Eight-in-ten UK executives plan price hikes before 2026

04 April 2024 Consultancy.uk 4 min. read
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The number of firms expecting to drive up their pricing is expected to rise, in response to volatile energy prices. While UK economists have been extolling the virtues of slowing inflation in recent months, a new study from PwC shows 4% more businesses are plotting price hikes than during the last two years.

The start of the year has promised UK households some relief from the cost-of-living crisis that has now dragged on for two years. Amid record rates of inflation and stagnant wage-growth, the cost of the weekly shop did plenty to diminish the spending power of consumers, but on top of that, they had to contend with unprecedented hikes in energy bills. Now, the country’s energy price cap is set to fall by 12.3% as it enters the second quarter of 2024 – and it could fall further later in the year.

At the same time, the annual rate of inflation continued to slow. In January it was recorded as 4%, and in February this was 3.4%, suggesting that at least prices would stop increasing at the alarming rates they had spiralled through 2022 and most of 2023. But just as households might feel something resembling hope that they might recoup a portion of the £2,300 that they have lost on average, a new report suggests that worse may still be to come.

Eight-in-ten UK executives plan price hikes before 2026

At the turn of the year, PwC polled 750 senior executives in the UK, whose roles see them make strategic decisions in relation to energy. Citing rising energy costs in the last two years as the cause, 77% of those respondents said they had cranked up the prices of their products and services in turn – at least moderately. But even as energy prices look to fall, ‘uncertainty’ in the sector means that even more executives plan to raise prices again in the next two years.

By 2026, 81% of respondents said they will raise prices moderately or significantly. A 72% portion of respondents say this is because high energy costs will otherwise reduce their profits – and their ability to compete in the UK. A similar number were also concerned they would be unable to compete internationally.

However, recent studies have also suggested that firms are too reliant on short-term price hikes to shore up their operations – and that in the long-run, that may be costing them the ability to sustainably maintain their brands. Indeed, having pushed consumers as far as they can, many firms are now concerned that income may begin to fall in the coming months, leaving other cost increases to bite hard.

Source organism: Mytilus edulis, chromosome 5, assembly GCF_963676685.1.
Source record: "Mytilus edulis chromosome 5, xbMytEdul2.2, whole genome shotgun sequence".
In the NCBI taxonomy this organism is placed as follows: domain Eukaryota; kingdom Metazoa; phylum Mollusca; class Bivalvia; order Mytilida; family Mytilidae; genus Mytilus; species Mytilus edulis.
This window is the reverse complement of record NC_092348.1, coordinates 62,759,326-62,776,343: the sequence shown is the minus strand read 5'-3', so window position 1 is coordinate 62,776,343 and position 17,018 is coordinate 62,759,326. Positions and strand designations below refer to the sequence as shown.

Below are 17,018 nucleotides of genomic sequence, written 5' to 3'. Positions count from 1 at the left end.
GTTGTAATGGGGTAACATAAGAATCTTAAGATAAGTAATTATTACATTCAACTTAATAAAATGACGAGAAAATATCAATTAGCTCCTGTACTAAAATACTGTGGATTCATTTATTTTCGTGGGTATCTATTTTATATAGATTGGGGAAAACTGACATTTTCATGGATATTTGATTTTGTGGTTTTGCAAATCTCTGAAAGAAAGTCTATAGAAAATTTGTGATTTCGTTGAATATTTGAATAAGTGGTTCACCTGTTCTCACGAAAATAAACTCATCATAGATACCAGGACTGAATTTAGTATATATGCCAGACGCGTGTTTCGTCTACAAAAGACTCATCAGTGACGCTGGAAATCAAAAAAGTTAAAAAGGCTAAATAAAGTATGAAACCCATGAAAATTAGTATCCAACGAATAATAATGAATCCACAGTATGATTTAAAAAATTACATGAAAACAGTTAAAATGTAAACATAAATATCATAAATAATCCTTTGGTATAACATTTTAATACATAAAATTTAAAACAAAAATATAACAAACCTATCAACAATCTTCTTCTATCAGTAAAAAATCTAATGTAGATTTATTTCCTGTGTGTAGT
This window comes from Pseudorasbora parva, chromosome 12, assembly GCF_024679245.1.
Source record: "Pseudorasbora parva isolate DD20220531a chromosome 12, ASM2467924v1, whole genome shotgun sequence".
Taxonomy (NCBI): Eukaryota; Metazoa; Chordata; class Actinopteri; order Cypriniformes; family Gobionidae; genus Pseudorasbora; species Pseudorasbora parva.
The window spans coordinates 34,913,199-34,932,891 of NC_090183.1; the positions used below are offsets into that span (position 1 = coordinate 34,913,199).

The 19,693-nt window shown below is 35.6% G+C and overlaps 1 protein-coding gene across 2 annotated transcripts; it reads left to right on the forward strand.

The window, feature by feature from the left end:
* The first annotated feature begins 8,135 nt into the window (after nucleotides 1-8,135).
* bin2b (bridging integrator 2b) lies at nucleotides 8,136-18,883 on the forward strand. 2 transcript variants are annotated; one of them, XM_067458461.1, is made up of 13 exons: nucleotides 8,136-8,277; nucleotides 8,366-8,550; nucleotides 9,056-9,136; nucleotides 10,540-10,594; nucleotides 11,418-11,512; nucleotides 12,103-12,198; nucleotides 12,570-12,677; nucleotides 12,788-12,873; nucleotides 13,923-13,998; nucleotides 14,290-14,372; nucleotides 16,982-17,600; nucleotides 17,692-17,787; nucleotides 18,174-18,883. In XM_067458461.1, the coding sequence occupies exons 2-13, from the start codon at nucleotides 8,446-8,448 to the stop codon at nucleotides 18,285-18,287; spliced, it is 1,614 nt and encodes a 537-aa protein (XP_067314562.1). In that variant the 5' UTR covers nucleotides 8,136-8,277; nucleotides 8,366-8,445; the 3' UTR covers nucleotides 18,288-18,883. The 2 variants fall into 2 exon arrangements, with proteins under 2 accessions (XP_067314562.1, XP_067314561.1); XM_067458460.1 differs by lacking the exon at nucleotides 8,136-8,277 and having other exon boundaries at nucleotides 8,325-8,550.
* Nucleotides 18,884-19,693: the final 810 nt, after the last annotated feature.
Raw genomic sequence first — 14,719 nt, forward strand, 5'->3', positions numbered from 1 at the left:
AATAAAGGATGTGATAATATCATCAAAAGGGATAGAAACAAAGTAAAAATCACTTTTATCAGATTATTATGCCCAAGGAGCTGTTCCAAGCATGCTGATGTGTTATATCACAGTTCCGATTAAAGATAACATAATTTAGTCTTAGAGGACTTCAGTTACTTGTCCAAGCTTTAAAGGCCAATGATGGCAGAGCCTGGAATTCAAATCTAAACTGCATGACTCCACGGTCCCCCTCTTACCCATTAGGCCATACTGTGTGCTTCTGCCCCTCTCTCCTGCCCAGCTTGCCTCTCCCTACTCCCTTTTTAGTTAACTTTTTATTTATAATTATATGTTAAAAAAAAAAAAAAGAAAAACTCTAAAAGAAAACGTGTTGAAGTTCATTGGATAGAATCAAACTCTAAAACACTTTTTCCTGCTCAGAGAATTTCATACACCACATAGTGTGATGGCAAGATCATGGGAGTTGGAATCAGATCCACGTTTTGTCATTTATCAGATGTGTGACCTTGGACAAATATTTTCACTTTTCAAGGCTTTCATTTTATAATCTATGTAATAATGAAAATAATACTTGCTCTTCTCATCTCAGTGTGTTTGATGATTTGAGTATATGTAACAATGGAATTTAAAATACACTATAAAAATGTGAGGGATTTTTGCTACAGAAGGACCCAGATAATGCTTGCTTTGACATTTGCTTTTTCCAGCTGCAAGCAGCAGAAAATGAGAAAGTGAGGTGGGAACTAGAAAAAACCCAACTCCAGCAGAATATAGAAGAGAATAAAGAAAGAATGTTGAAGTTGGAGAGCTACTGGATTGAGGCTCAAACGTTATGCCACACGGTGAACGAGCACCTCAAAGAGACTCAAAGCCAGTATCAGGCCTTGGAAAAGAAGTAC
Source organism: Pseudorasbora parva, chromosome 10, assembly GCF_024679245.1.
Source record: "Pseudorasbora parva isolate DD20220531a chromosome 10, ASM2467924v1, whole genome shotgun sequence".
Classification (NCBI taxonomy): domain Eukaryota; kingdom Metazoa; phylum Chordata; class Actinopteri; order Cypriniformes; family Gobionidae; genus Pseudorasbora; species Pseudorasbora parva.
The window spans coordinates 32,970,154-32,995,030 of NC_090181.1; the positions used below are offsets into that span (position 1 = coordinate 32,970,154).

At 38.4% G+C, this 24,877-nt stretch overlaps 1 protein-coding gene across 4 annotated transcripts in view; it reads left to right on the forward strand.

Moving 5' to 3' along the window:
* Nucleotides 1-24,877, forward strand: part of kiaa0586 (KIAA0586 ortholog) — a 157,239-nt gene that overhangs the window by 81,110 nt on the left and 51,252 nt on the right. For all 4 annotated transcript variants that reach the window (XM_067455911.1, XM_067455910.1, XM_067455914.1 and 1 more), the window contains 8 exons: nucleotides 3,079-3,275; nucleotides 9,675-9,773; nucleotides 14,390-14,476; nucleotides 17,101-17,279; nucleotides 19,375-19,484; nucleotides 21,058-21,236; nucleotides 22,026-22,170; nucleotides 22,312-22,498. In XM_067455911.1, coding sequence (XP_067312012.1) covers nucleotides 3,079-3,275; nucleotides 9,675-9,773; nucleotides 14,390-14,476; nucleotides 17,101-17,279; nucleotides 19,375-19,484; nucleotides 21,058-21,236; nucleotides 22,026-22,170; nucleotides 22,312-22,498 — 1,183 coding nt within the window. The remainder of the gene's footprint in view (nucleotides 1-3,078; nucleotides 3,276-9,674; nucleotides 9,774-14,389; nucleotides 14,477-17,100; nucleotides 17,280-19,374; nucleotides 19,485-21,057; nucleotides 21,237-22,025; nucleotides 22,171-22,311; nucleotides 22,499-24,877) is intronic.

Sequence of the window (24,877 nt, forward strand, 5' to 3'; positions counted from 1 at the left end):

Eight-in-ten UK executives plan price hikes before 2026

When it comes to how companies can best ween themselves off the simple solutions and to build for greater resilience, though, respondents remain divided. While 27% said they would prioritise reducing energy consumption and 26% said they would aim to reduce carbon emissions and energy costs, few could agree how they would do this. For example, only 37% of respondents had fully adopted energy procurement strategies, wile just 31% had fully adopted means to improve energy efficiency.

When asked what was holding back these efforts, executives reeled off the same old list of excuses. Even with 24 months of hindsight on their side – 48 if the disruption of the pandemic era is also included – 63% of executives perceive a “lack of solutions with immediate impact” at their disposal; 63% believe environmental commitments are limiting their options; and 61% cite the high capital cost of solutions as holding them back. But having been aware of these issues for so long, and still seeming to be no further along, how seriously are these executives actually taking the need to move away from reflexive price changes to preserve their profit margins? Perhaps not enough to take advantage of future opportunities, according to PwC.

Vicky Parker, the sector leader for power and utilities at PwC UK, said, “Achieving predictable and controlled energy costs while eliminating carbon emissions is a multi-year transformation, and will require long-term vision and leadership. But until more UK organisations think this way, they will continue to suffer the effects of volatile prices, and remain at the mercy of the geopolitical forces that have rocked energy markets for the past two years – and undoubtedly will again in future. The extent to which organisations can manage their operations to try to control volatile energy costs and carbon depends on their organisational sophistication, the availability of financing and their expected returns on investment.”